Blades vs. Cavity Back Irons: Differences and Key Benefits

By Todd Mrowice

Titleist 620 club cavity back and blade

Today’s golf equipment is a far cry from what it once was. This is particularly true for irons. Manufacturers produce many genres of irons, from super game improvement to super game improvement, muscle back, and many more. Two of the most common types of irons are blades and cavity backs, however, they are mostly intended for different players. Here are some key differences and benefits of each model.

What is a Blade Iron?

Blades are irons that have a very small profile and head shape. The topline and sole of the iron are the thinnest of any offering from each manufacturer. Blades got their name in the mid-19th century when blacksmiths that were making them likened them to knife blades.

Blades are forged irons, meaning they are produced piece-by-piece, hand-ground and polished.

Who Should Use Blades?

Blades produce low launch, high spin, and feature the smallest sweet spot of any iron, meaning they are the least forgiving irons out there. However, if you prefer to shape shots, consistently hit the sweet spot, and appreciate the superior feel of a blade, blade irons will fit your game nicely. With the low ball flight that blades offer, players who know how to hit a penetrating shot with sufficient spin will see the most benefit.

If you’re the type of player that still prefers to carry a 3-iron, blades are typically one of the few types of irons that still offer that option.

Blades are the most widely used type of iron on professional tours.

What is a Cavity Back Iron?

Cavity back irons were first introduced in 1961 by PING. They get their name from the material that is removed from the back of the club head, creating a cavity. The weighting from that material is relocated to other areas of the clubhead to make them higher launching and more forgiving. Cavity back irons have several can fall into several iron genres, from game improvement to players irons.

Game Improvement Cavity Back Irons

Game improvement cavity back irons are the highest-launching and most forgiving irons on the market. With the redistributed weight throughout the club head, game improvement irons have a lower center of gravity and larger sweet spot, both of which help boost distance, particularly on off-center strikes. Game improvement cavity back irons also have the most offset to help promote a draw, or at the very least, lessen a push or slice.

With all of that, however, game improvement cavity back irons don't produce as much spin on approach shots as blades, and given the category's focus on straight shots and forgiveness, they are more challenging to shape than blades.

Game improvement irons are typically cast iron and they are produced in greater volume than forged irons because they do not go through the forging process and all of the additional hand touch details.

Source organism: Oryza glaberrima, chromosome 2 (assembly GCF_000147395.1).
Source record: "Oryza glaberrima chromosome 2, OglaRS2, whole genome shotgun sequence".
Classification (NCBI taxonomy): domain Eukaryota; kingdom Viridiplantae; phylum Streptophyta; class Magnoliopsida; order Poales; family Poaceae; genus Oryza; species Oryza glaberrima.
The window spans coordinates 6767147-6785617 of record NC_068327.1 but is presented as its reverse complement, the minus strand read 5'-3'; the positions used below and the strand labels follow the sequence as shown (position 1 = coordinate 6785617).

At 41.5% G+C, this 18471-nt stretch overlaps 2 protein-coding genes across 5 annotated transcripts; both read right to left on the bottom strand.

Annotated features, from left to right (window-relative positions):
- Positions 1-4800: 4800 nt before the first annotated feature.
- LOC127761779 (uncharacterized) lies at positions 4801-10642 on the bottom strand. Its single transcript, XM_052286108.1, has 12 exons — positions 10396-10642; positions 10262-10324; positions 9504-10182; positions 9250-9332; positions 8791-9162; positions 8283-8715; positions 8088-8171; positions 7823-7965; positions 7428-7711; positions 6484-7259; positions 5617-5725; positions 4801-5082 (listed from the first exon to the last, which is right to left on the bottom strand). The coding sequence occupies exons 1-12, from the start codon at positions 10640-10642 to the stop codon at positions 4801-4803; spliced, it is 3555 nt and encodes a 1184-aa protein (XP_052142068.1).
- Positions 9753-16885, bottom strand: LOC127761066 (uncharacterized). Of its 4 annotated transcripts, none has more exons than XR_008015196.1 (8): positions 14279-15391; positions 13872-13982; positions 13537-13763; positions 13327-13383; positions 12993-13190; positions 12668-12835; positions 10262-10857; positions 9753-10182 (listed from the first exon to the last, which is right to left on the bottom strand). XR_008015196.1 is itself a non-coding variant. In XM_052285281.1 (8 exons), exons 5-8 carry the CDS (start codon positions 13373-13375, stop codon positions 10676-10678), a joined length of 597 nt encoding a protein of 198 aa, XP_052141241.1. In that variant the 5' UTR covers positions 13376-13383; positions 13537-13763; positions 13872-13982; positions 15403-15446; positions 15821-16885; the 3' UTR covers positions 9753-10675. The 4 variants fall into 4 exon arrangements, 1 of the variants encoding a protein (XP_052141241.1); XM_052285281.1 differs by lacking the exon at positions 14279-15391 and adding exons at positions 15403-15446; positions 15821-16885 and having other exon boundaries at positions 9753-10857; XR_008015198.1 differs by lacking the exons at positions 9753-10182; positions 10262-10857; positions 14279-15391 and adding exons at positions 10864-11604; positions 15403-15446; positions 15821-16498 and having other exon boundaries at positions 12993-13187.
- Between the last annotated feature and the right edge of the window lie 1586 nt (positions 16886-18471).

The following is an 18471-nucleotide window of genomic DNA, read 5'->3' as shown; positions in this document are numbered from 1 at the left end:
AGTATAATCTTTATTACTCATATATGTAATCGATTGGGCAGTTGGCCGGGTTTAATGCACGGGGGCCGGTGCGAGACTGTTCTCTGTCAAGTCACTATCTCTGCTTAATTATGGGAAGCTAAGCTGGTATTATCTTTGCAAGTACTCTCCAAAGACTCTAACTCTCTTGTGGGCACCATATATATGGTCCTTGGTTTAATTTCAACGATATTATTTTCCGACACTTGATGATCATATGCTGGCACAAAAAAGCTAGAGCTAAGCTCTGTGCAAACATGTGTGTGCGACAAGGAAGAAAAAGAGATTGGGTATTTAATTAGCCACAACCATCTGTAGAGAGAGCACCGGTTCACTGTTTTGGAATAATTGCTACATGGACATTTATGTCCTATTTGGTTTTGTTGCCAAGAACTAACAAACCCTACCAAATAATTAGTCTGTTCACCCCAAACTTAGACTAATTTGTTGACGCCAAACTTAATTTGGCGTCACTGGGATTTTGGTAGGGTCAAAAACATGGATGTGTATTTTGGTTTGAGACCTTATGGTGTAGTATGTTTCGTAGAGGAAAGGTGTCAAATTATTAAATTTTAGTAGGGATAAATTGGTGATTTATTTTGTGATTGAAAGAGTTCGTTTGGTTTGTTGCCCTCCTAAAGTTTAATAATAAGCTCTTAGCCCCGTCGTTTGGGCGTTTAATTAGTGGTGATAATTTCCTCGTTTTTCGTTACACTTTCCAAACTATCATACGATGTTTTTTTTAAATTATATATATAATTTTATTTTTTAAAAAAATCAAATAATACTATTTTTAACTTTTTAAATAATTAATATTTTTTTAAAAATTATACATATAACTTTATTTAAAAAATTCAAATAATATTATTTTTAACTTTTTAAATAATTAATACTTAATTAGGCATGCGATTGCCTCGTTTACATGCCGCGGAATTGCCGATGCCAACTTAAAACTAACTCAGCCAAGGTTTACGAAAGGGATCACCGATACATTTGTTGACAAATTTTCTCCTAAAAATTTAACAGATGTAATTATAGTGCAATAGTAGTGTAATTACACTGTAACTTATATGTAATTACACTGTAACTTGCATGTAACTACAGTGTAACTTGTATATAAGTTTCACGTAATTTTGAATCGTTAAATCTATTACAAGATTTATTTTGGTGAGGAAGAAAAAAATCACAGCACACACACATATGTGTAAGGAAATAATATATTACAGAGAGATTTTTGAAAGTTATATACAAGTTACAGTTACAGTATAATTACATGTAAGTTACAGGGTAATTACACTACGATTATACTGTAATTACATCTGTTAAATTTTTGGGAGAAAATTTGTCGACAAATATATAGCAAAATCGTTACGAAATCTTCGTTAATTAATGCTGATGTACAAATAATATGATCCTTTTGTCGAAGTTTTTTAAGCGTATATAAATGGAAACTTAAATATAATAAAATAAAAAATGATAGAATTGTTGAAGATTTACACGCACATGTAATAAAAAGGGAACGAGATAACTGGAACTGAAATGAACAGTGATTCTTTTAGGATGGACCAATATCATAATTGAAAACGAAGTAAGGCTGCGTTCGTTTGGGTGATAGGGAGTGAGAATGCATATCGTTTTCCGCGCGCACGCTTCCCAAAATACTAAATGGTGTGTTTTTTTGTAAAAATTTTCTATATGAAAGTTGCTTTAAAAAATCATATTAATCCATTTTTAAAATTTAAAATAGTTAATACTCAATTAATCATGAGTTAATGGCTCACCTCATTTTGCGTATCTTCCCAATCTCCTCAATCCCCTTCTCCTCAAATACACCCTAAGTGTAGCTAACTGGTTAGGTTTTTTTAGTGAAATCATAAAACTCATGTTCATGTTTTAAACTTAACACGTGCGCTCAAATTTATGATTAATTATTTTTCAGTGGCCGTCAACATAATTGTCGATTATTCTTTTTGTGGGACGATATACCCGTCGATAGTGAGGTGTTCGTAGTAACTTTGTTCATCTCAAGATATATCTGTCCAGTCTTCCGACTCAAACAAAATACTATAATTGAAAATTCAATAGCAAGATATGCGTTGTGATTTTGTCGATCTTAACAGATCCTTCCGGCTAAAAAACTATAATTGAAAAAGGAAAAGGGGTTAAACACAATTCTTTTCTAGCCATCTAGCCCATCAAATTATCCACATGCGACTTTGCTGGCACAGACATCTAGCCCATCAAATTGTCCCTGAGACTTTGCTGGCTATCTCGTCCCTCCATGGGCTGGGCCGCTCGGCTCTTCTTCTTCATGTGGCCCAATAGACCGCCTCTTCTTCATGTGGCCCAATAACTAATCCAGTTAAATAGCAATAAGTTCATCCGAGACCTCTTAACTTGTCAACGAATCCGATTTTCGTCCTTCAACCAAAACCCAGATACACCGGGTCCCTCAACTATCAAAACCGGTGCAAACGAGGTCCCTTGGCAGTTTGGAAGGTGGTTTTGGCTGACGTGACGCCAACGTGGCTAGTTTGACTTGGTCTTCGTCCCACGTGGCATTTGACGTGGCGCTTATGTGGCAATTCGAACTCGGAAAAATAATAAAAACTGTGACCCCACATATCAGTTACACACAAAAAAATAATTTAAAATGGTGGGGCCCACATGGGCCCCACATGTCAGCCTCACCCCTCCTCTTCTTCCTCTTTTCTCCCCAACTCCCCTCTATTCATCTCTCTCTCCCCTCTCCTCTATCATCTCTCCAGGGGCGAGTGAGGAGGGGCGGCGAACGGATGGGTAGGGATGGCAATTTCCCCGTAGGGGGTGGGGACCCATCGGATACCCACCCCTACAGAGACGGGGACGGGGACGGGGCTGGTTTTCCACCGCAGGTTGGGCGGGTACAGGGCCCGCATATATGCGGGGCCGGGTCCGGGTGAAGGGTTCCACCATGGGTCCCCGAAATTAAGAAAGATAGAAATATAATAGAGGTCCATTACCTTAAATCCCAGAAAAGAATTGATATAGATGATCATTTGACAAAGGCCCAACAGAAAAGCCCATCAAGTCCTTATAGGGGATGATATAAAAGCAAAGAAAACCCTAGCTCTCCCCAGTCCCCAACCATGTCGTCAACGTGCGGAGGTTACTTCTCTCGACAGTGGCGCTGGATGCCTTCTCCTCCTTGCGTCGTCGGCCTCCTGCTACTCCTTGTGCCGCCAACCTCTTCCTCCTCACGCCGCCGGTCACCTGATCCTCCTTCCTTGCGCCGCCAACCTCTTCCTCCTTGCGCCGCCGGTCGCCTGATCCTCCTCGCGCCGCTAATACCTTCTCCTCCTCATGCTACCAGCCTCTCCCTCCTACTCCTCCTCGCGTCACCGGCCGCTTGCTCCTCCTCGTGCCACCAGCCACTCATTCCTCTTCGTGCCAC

Cavity Back Players Irons

Players irons with a cavity back can be forged or cast, but cavity back players irons could be looked at as the love child of blades and game improvement irons. They provide the right kind of golfers with a blend of forgiveness and penetrating ball flight with distance that comes much easier than with blades.

Cavity back players irons have a much thinner topline and sole design than their game improvement counterparts, making them more visually appealing at address.

Who Should Use Cavity Backs?

Game improvement cavity back irons can be used by just about any player, but mainly benefit beginners to intermediate level players. With the advantages of a higher launch, more distance, and more forgiveness, players who typically shoot in the 80s and up, those with a handicap in the low double-digits and higher, should feel comfortable playing them.

Players cavity back irons should be used by better players, typically with handicaps in the single digits. While they are not blades, these irons will benefit highly skilled players without the drastic mishits that blades come with.


The divide between blade and cavity back irons is fairly large, so it should be easy to determine which one suits you.

There is a smaller divide between blades and players cavity back irons, and players in between those categories can create a combination set with the forgiveness of players cavity back irons in the harder to hit low irons, and the feel and workability of blades in the shorter irons. With the advancements in iron technology, the consumer has more choices now than ever before.

About the Author

Todd Mrowice is a Staff Writer for GolfLink. His experience spans over 15 years and he has covered all aspects of the game including travel, products, business, and professional tours. Todd has also put his deep knowledge of golf equipment to work as a club fitter and in several marketing roles in the golf industry. He has a hole-in-one on his playing resume and appropriately gave his son the middle name “Ace.”